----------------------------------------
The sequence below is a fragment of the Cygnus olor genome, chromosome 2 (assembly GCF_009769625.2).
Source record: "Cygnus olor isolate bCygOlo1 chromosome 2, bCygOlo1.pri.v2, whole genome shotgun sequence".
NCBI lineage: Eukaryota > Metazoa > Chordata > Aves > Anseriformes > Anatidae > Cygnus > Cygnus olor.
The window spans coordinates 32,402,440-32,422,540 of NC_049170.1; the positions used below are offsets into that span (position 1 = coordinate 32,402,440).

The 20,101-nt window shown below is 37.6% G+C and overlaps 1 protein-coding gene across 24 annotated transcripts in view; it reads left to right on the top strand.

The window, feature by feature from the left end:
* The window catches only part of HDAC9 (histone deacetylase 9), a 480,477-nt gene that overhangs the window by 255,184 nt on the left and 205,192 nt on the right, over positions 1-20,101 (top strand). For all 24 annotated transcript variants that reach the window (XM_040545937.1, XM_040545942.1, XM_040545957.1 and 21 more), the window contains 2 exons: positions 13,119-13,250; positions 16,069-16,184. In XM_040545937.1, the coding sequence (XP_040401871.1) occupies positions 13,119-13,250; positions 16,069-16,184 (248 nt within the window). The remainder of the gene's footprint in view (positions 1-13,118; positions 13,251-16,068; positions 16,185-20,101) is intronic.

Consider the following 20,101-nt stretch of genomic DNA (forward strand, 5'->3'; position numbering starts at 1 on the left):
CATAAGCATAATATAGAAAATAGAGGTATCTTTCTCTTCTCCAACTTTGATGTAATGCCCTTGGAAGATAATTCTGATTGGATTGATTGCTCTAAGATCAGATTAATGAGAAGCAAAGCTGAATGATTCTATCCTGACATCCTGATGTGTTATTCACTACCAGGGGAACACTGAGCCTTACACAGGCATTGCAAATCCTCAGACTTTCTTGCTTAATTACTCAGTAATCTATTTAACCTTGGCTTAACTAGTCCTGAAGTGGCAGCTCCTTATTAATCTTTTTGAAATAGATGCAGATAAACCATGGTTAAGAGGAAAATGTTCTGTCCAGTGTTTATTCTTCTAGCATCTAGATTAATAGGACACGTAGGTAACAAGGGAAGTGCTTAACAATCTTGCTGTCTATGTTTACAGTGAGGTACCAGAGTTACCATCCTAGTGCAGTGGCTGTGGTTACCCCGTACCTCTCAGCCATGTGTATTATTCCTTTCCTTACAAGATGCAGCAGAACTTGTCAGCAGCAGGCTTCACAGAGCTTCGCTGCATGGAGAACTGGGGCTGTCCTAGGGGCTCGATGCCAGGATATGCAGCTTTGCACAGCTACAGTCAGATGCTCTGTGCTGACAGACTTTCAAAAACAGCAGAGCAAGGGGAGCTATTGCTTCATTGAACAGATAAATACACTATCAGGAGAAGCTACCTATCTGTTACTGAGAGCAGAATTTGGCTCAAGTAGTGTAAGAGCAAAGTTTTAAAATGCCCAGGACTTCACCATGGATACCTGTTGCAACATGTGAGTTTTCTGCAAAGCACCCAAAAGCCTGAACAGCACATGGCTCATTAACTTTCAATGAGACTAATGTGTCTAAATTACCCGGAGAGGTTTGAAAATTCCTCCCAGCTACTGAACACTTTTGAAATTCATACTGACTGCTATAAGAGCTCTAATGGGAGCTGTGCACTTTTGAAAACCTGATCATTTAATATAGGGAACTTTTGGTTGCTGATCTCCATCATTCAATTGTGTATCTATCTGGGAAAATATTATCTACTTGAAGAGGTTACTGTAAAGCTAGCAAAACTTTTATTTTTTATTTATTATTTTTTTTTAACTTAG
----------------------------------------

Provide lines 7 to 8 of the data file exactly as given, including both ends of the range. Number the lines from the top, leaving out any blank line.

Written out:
* The window catches only part of HDAC9 (histone deacetylase 9), a 480,477-nt gene that overhangs the window by 255,184 nt on the left and 205,192 nt on the right, over positions 1-20,101 (top strand). For all 24 annotated transcript variants that reach the window (XM_040545937.1, XM_040545942.1, XM_040545957.1 and 21 more), the window contains 2 exons: positions 13,119-13,250; positions 16,069-16,184. In XM_040545937.1, the coding sequence (XP_040401871.1) occupies positions 13,119-13,250; positions 16,069-16,184 (248 nt within the window). The remainder of the gene's footprint in view (positions 1-13,118; positions 13,251-16,068; positions 16,185-20,101) is intronic.

Consider the following 20,101-nt stretch of genomic DNA (forward strand, 5'->3'; position numbering starts at 1 on the left):